Claire Price On ... Getting Revenge at the Chocolate FactoryDate: 27 October 2008
Actress Claire Price’s many classical theatre credits – at the RSC, National, Sheffield Crucible and elsewhere – include The Tempest, Don Carlos (both with Derek Jacobi), Brand (with Ralph Fiennes), Cyrano de Bergerac (with Stephen Rea), The Relapse (with Alex Jennings), Much Ado About Nothing, The Lady from the Sea, Doctor Faustus, As You Like It, Volpone and Twelfth Night. Her accolades to date include an Ian Charleson Award and a Whatsonstage.com Award nomination. She’s currently starring in John Webster’s bloody Jacobean revenge tragedy The White Devil at the Menier Chocolate Factory. It’s the first classical piece staged by the 150-seat Southwark-based powerhouse, which is best known for its West End and Broadway-bound musical revivals.
In The White Devil, there’s a very glamorous brother and sister who are not as wealthy as they’d like to be or think they deserve to be. So the brother Flamineo (Aidan McArdle) plots a route to greater fortune by hopefully marrying his sister Vittoria, played by me, to his boss, the Duke of Bracciano (Darrell D'Silva). But in order for this to happen, they have to commit murders. After the murders, the Duke and the sister run away together, but they have to face the consequences and then they’re subsequently murdered themselves.
It’s a really hard play: it is what it says it is, it is a white devil. We talked about this in rehearsals, and Jonathan Munby (the director) put it very well. He said, “every time I think I’ve got the characters, they trick me; I have to look at them again and they’ve shifted ground”. Webster’s very cunning. He’s given you characters without any depth. It’s very sparsely written, there’s no flesh on the bones at all, so things are left to interpretation. A character who can be essentially good or a victim of circumstance is actually very wicked in some other way. Or a character who appears to be wicked and a perpetrator of violence can suddenly have good qualities.
For instance, Vittoria genuinely is devastated when the Duke dies. And, in the trial scene, Vittoria has in essence done the things of which she’s been accused, but she manages to transcend that and get the audience totally behind her, as if she’s fighting a just fight. Courage without morality, someone once said of Vittoria – which is shocking because we’re so used to our courageous heroes being moral as well.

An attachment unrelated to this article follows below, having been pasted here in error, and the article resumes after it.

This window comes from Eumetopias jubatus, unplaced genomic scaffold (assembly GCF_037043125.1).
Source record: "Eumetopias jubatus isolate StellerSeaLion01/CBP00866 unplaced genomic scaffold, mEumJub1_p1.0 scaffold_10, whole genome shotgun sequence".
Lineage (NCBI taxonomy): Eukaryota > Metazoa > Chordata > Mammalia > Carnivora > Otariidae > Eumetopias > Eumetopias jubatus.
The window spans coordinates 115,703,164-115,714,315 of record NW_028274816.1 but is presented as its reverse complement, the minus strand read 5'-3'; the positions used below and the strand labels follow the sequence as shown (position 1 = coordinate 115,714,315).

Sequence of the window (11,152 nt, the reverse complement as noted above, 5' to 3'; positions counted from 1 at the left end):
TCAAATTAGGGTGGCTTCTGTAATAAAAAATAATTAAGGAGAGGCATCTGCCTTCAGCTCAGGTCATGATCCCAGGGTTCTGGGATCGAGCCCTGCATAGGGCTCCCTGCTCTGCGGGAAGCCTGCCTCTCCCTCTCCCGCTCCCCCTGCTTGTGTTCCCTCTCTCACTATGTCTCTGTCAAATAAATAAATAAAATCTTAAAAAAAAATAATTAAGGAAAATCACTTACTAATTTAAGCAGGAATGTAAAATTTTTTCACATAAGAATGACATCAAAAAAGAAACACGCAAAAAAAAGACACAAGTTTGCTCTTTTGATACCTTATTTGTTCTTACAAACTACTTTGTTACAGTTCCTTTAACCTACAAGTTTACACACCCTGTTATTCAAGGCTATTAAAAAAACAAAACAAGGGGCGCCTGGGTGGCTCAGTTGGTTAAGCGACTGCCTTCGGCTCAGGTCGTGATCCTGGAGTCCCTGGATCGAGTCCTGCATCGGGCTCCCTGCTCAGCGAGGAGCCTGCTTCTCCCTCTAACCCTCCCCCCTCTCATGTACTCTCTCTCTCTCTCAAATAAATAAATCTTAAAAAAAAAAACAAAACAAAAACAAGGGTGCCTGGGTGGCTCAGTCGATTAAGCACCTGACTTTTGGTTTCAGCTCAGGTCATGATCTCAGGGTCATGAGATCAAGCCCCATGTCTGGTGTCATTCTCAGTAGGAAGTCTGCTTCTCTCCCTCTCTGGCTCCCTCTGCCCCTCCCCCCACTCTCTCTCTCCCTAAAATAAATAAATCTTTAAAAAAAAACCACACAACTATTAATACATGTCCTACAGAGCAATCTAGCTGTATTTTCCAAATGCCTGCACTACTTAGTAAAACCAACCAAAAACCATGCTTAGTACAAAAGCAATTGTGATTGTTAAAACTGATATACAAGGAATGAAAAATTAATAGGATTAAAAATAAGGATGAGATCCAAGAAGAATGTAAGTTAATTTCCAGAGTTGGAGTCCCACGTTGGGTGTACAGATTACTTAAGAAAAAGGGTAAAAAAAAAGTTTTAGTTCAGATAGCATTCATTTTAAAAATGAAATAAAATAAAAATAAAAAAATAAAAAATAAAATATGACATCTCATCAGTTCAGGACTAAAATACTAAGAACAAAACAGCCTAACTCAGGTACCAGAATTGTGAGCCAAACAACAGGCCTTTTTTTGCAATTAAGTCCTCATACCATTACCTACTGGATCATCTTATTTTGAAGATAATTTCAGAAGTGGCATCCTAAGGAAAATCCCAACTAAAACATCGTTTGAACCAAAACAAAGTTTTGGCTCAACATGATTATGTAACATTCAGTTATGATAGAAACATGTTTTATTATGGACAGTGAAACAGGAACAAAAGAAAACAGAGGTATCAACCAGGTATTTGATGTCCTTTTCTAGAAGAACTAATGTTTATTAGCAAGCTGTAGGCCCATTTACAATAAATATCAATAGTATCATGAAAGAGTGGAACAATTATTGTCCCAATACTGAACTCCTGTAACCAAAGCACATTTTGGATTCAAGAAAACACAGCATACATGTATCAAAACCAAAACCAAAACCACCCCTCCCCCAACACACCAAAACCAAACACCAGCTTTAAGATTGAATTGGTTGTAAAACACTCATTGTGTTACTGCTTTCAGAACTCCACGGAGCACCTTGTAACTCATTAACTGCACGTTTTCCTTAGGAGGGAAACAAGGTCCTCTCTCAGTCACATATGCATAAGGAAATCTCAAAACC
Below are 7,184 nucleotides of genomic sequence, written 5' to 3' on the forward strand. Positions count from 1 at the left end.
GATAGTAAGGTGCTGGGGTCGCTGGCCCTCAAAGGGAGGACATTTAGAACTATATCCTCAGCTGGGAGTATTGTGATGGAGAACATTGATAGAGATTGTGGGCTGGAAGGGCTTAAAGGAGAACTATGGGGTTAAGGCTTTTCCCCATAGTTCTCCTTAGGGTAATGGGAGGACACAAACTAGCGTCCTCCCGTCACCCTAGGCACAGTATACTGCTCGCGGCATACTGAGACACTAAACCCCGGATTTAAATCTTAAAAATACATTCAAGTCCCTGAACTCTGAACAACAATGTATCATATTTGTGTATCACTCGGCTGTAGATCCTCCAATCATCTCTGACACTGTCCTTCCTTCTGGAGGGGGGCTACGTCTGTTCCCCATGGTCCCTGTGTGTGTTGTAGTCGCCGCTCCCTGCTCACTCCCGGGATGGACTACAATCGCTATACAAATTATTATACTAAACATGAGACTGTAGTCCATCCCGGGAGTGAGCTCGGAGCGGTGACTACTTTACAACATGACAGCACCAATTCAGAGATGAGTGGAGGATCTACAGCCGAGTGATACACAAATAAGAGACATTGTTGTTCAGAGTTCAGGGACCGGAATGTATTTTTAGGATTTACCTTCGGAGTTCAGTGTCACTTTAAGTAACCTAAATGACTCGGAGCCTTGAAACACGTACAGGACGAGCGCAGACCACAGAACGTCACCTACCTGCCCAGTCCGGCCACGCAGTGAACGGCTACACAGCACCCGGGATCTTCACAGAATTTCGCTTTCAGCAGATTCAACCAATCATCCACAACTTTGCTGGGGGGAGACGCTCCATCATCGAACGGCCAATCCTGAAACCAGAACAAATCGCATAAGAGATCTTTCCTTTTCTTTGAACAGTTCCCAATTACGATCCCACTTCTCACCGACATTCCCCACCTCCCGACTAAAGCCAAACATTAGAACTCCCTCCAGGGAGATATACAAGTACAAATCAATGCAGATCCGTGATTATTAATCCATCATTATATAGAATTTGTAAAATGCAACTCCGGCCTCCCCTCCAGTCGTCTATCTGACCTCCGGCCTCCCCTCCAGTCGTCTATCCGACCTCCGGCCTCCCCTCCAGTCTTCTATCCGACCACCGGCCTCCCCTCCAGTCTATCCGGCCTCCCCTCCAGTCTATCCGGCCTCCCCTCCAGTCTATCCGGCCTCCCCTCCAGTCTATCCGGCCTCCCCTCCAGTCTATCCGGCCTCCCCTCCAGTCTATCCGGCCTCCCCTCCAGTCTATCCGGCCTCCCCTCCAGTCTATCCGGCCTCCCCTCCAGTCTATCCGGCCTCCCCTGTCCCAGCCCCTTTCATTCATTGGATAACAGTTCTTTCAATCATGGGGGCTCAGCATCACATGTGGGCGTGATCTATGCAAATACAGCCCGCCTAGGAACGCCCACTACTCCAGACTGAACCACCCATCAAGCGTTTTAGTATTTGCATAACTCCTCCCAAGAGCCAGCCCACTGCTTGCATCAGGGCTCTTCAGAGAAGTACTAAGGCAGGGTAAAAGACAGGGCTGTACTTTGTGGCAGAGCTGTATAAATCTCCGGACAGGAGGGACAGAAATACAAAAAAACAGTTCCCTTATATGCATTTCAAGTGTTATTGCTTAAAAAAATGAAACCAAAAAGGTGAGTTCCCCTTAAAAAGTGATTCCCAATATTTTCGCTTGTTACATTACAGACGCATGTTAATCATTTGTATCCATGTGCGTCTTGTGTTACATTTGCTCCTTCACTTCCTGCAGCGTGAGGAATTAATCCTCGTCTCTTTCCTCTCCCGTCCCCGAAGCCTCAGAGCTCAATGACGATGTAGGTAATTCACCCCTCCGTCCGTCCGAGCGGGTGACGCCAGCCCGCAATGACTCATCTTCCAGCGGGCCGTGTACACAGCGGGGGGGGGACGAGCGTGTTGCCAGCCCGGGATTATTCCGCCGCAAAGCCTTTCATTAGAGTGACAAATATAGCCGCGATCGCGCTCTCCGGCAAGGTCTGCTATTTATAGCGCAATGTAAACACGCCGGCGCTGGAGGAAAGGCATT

It’s a very bleak presentation of cold people in a cold world. Shakespeare has much more compassion, more humanity. He shows people who kind of know themselves but still act poorly. If you think of Macbeth, he knows at every step he shouldn’t do what he’s doing but he still does it. Whereas these characters in The White Devil don’t have that knowledge or if there’s a very fleeting moment when they do, they dismiss it as quickly as they can.
It’s very admirable that the Menier Chocolate Factory is doing this play. Apparently one of the reviews said it’s like the RSC in exile here. I thought that was really flattering. It’s a big, luscious production (with 12 in the cast) and very bloody. We all get covered in blood by the end so everything has to be washed after every performance. At somewhere like the RSC, they have basements dedicated to washing and drying costumes and getting them all ready again. Here, there are two washing machines and the stage manager has to put on two loads before she goes home. The first time we did a matinee, they hadn’t factored in the washing time, so she had to run around and get doubles of everything before the evening performance.
To stage something so epic in such a small space is a fantastic commitment. It’s a massive undertaking.
- Claire Price was speaking to Terri Paddock
The White Devil continues its limited season at the Menier Chocolate Factory in Southwark until 15 November 2008.